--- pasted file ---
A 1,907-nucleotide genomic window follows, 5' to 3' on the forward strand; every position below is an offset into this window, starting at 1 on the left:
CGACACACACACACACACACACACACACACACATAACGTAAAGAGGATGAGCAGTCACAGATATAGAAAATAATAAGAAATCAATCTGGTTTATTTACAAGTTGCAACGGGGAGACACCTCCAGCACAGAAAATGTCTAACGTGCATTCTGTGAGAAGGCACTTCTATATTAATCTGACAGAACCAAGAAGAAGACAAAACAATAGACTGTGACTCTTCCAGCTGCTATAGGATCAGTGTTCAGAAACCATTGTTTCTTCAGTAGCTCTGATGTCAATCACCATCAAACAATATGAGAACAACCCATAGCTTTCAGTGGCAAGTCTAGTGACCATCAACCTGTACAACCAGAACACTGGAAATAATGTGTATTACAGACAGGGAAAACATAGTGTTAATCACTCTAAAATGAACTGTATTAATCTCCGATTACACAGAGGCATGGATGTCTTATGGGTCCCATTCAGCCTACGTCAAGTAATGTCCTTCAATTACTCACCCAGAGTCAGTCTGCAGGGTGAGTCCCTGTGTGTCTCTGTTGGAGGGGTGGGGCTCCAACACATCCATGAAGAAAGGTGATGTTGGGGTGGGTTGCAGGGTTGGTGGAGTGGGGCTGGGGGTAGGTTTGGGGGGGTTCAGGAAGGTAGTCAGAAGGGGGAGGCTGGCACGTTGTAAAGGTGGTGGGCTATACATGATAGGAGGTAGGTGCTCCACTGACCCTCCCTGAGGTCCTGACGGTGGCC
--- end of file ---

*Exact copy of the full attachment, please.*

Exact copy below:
A 1,907-nucleotide genomic window follows, 5' to 3' on the forward strand; every position below is an offset into this window, starting at 1 on the left:
CGACACACACACACACACACACACACACACACATAACGTAAAGAGGATGAGCAGTCACAGATATAGAAAATAATAAGAAATCAATCTGGTTTATTTACAAGTTGCAACGGGGAGACACCTCCAGCACAGAAAATGTCTAACGTGCATTCTGTGAGAAGGCACTTCTATATTAATCTGACAGAACCAAGAAGAAGACAAAACAATAGACTGTGACTCTTCCAGCTGCTATAGGATCAGTGTTCAGAAACCATTGTTTCTTCAGTAGCTCTGATGTCAATCACCATCAAACAATATGAGAACAACCCATAGCTTTCAGTGGCAAGTCTAGTGACCATCAACCTGTACAACCAGAACACTGGAAATAATGTGTATTACAGACAGGGAAAACATAGTGTTAATCACTCTAAAATGAACTGTATTAATCTCCGATTACACAGAGGCATGGATGTCTTATGGGTCCCATTCAGCCTACGTCAAGTAATGTCCTTCAATTACTCACCCAGAGTCAGTCTGCAGGGTGAGTCCCTGTGTGTCTCTGTTGGAGGGGTGGGGCTCCAACACATCCATGAAGAAAGGTGATGTTGGGGTGGGTTGCAGGGTTGGTGGAGTGGGGCTGGGGGTAGGTTTGGGGGGGTTCAGGAAGGTAGTCAGAAGGGGGAGGCTGGCACGTTGTAAAGGTGGTGGGCTATACATGATAGGAGGTAGGTGCTCCACTGACCCTCCCTGAGGTCCTGACGGTGGCC